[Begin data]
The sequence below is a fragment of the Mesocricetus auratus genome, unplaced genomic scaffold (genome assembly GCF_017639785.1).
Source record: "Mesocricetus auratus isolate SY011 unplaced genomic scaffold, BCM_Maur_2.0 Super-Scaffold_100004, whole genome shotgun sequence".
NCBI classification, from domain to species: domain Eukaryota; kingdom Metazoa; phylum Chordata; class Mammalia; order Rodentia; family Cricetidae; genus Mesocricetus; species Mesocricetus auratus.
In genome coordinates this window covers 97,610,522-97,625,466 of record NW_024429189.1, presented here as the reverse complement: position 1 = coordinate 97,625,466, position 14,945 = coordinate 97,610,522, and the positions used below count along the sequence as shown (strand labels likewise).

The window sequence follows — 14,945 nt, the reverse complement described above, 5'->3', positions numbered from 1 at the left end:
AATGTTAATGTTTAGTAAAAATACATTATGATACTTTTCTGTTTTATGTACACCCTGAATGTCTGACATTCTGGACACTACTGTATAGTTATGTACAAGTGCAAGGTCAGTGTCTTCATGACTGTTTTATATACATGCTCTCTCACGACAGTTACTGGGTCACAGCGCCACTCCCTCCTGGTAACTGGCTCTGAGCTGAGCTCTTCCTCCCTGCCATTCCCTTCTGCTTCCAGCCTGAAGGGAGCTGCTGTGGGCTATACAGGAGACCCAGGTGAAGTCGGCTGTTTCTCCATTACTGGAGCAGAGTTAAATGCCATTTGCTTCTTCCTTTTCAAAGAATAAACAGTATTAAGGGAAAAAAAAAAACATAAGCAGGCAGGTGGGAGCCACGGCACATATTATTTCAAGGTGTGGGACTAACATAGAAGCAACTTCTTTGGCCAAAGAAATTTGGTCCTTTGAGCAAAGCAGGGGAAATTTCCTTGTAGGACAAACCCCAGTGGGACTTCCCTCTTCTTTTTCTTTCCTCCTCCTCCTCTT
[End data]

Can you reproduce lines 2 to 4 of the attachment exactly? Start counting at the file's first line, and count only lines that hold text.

Source record: "Mesocricetus auratus isolate SY011 unplaced genomic scaffold, BCM_Maur_2.0 Super-Scaffold_100004, whole genome shotgun sequence".
NCBI classification, from domain to species: domain Eukaryota; kingdom Metazoa; phylum Chordata; class Mammalia; order Rodentia; family Cricetidae; genus Mesocricetus; species Mesocricetus auratus.
In genome coordinates this window covers 97,610,522-97,625,466 of record NW_024429189.1, presented here as the reverse complement: position 1 = coordinate 97,625,466, position 14,945 = coordinate 97,610,522, and the positions used below count along the sequence as shown (strand labels likewise).